Thursday, January 12, 2012

Lamb Stew with Root Vegetables and Dried Plums

With the holidays over, winter just feels like, well, winter now.  Cold, icy and gray, with a blue sky and a few clouds every so often.  I shouldn't complain - for as many freezing days we have, we get just as many gorgeous sunny days.

And yet, it's still winter and I miss wearing flip flops.  My hair and skin are so dry and I'm in perpetual need of a pedicure (a manicure, too, for that matter).  My nails are sadly neglected!  Jamie's feet are actually much nicer than mine since he always wears socks, and I refuse to wear socks around the house, for some reason that I don't even understand, even when my feet are cold.

Yesterday, I woke up to snow - not too much at first, just a light dusting.  And although Coloradans should be able to handle driving in the snow pretty well, there are still those who drive like complete morons.  Hence, the 300 plus accidents reported yesterday morning in Denver.

When I started out, I didn't think it would be too bad, but once I was on the highway, I saw the nightmare of sliding, skidding and crashing unfold.  It took me 45 minutes to drive just 10 miles, and with 40+ miles of my commute still left, there was no way I could keep going.  So, after turning around and spending another hazardous hour driving home, I was safe and warm working from home for the rest of the day.

It snowed steadily for most of the day and it just felt like a night to make stew for dinner.  Hot, filling, nourishing.  Something I could get going with 15 minutes of prep and then just let the dutch oven do the rest of the work while I tucked myself under a blanket on the couch to watch Modern Family.

The stew was hearty and flavorful with a mixture of lamb and beef, leeks and garlic, lots of root vegetables like carrots, parsnips, turnips and potatoes, and a handful of dried plums, all seasoned with bay leaves and thyme.  It was perfectly delicious for such a cold night.

Lamb Stew with Root Vegetables and Dried Plums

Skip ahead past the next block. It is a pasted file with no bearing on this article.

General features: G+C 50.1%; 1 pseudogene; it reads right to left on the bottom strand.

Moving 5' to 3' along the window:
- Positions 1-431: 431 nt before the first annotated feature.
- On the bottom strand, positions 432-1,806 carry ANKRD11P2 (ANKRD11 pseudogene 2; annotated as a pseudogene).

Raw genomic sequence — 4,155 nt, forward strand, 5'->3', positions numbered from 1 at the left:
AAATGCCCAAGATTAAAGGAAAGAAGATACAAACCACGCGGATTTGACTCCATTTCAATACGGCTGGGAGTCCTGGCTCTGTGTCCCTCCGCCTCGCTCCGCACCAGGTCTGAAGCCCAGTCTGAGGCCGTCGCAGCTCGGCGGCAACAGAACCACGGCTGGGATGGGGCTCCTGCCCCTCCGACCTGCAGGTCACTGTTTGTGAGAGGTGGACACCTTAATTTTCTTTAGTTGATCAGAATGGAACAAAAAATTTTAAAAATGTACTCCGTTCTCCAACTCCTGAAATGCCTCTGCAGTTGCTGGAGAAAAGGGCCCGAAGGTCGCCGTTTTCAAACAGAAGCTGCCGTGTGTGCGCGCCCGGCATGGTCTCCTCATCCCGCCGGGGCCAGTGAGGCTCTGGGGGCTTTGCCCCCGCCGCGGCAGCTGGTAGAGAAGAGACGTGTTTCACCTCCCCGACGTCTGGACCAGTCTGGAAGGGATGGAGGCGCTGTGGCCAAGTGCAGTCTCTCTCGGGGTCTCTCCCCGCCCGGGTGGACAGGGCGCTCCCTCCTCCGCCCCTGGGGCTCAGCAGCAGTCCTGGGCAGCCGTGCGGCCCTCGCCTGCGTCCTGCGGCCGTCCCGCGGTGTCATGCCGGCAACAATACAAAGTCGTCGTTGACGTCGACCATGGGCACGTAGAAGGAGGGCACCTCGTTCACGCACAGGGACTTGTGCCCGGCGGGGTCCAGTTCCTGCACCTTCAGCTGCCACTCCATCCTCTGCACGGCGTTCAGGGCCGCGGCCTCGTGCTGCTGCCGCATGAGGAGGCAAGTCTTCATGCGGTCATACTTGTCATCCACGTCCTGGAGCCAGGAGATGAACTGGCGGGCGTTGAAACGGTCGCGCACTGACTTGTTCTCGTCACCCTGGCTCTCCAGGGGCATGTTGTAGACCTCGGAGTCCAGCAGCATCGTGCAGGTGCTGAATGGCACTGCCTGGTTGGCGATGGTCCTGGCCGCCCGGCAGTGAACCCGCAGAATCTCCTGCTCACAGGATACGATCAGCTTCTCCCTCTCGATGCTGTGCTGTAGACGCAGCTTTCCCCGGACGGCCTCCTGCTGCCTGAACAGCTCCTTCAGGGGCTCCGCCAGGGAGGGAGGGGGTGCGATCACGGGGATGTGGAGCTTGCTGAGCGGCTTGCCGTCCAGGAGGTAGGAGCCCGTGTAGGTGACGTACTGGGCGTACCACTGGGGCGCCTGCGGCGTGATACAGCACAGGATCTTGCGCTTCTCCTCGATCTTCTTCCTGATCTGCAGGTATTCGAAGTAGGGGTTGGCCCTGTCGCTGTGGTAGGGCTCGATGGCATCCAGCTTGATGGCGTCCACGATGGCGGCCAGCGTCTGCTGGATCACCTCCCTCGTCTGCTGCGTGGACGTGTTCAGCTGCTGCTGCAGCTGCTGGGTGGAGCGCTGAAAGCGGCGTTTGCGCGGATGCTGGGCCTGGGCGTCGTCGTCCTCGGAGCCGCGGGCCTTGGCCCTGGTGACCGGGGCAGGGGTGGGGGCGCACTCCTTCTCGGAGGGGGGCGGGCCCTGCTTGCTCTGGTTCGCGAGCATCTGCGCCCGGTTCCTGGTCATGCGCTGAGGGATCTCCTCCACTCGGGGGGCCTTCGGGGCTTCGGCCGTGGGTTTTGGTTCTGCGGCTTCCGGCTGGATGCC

printable recipe

  • 1 1/2 pounds lamb for stewing, cut into chunks (or use half lamb and half beef, or substitute all beef)
  • salt and pepper
  • 4 tablespoons flour, divided
  • 2 tablespoons olive oil, divided
  • 1 small leek, sliced into rings (white and pale green parts only)
  • 2 celery stalks, diced
  • 2 garlic cloves, minced
  • 2 tablespoons red wine vinegar
  • 4-5 cups fat free, low-sodium chicken broth
  • 4-5 small parsnips, peeled or scrubbed, cut into 1-inch pieces
  • 2 carrots, peeled or scrubbed, cut into 1-inch pieces
  • 4 small red potatoes (about 1/2 pound), cut into 1-inch pieces
  • 2 turnips, cut into 1-inch pieces
  • 1 cup dried pitted plums, whole
  • 2 dried bay leaves
  • 1/4 teaspoon ground thyme

Season the meat with salt and pepper and toss with 2 tablespoons of the flour to lightly coat the meat.  In a dutch oven, or a heavy stock pot with a tightly-fitting lid, heat 1 tablespoon of the olive oil over medium heat until it's hot enough that the meat sizzles when you place the meat in the oil.

Cook the meat for about 10 minutes, stirring occasionally with a wooden spoon, until mostly browned.  Remove the meat from the pan, place in a bowl, cover with foil and set aside.

Add the remaining tablespoon of oil to the pan.  Add the leek and celery, with a pinch of salt, and cook for 4-5 minutes.  Add the garlic and cook for 1 minute.  Add the red wine vinegar to de-glaze the pan and scrape up all the browned bits from the bottom with a wooden spoon.  Sprinkle the remaining 2 tablespoons of flour into the pan, stir and cook for 1 minute.

Add 4 cups of the chicken broth, the parsnips, carrots, potatoes, turnips, plums, bay leaves and thyme.  Return the meat to the pot.  Add a good pinch of salt and pepper.  Bring to a boil, then cover and reduce to medium low to simmer steadily.  Simmer until the meat is very tender, about 1 1/2 hours.  Add additional chicken broth if the stew is too thick for your liking, and adjust the seasoning to taste.

Serve alone, or with steamed rice.

Yields 4-6 servings.